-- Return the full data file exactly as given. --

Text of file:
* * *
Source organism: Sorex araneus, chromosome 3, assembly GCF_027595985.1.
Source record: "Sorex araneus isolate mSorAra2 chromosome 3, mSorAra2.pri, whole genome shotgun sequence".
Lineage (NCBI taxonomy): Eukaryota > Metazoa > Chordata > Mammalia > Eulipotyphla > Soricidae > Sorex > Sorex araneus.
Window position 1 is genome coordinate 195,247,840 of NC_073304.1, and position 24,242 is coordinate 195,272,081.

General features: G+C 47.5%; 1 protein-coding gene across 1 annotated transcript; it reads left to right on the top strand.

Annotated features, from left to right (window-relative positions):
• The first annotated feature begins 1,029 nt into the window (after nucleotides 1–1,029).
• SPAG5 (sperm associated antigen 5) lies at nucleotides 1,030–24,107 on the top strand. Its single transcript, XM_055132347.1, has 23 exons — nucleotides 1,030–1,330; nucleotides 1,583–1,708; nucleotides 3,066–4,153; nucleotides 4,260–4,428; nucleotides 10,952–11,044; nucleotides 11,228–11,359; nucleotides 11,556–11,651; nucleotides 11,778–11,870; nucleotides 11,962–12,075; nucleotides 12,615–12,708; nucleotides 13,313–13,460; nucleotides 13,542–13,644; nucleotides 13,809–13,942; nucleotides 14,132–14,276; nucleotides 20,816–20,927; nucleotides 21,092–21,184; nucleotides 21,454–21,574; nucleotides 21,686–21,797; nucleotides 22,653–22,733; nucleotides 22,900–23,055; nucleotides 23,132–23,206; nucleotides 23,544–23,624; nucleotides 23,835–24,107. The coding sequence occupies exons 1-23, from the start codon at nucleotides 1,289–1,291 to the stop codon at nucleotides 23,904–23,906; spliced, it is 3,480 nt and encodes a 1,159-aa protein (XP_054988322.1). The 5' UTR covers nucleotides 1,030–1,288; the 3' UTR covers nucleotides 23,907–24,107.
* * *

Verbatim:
Source organism: Sorex araneus, chromosome 3, assembly GCF_027595985.1.
Source record: "Sorex araneus isolate mSorAra2 chromosome 3, mSorAra2.pri, whole genome shotgun sequence".
Lineage (NCBI taxonomy): Eukaryota > Metazoa > Chordata > Mammalia > Eulipotyphla > Soricidae > Sorex > Sorex araneus.
Window position 1 is genome coordinate 195,247,840 of NC_073304.1, and position 24,242 is coordinate 195,272,081.

General features: G+C 47.5%; 1 protein-coding gene across 1 annotated transcript; it reads left to right on the top strand.

Annotated features, from left to right (window-relative positions):
• The first annotated feature begins 1,029 nt into the window (after nucleotides 1–1,029).
• SPAG5 (sperm associated antigen 5) lies at nucleotides 1,030–24,107 on the top strand. Its single transcript, XM_055132347.1, has 23 exons — nucleotides 1,030–1,330; nucleotides 1,583–1,708; nucleotides 3,066–4,153; nucleotides 4,260–4,428; nucleotides 10,952–11,044; nucleotides 11,228–11,359; nucleotides 11,556–11,651; nucleotides 11,778–11,870; nucleotides 11,962–12,075; nucleotides 12,615–12,708; nucleotides 13,313–13,460; nucleotides 13,542–13,644; nucleotides 13,809–13,942; nucleotides 14,132–14,276; nucleotides 20,816–20,927; nucleotides 21,092–21,184; nucleotides 21,454–21,574; nucleotides 21,686–21,797; nucleotides 22,653–22,733; nucleotides 22,900–23,055; nucleotides 23,132–23,206; nucleotides 23,544–23,624; nucleotides 23,835–24,107. The coding sequence occupies exons 1-23, from the start codon at nucleotides 1,289–1,291 to the stop codon at nucleotides 23,904–23,906; spliced, it is 3,480 nt and encodes a 1,159-aa protein (XP_054988322.1). The 5' UTR covers nucleotides 1,030–1,288; the 3' UTR covers nucleotides 23,907–24,107.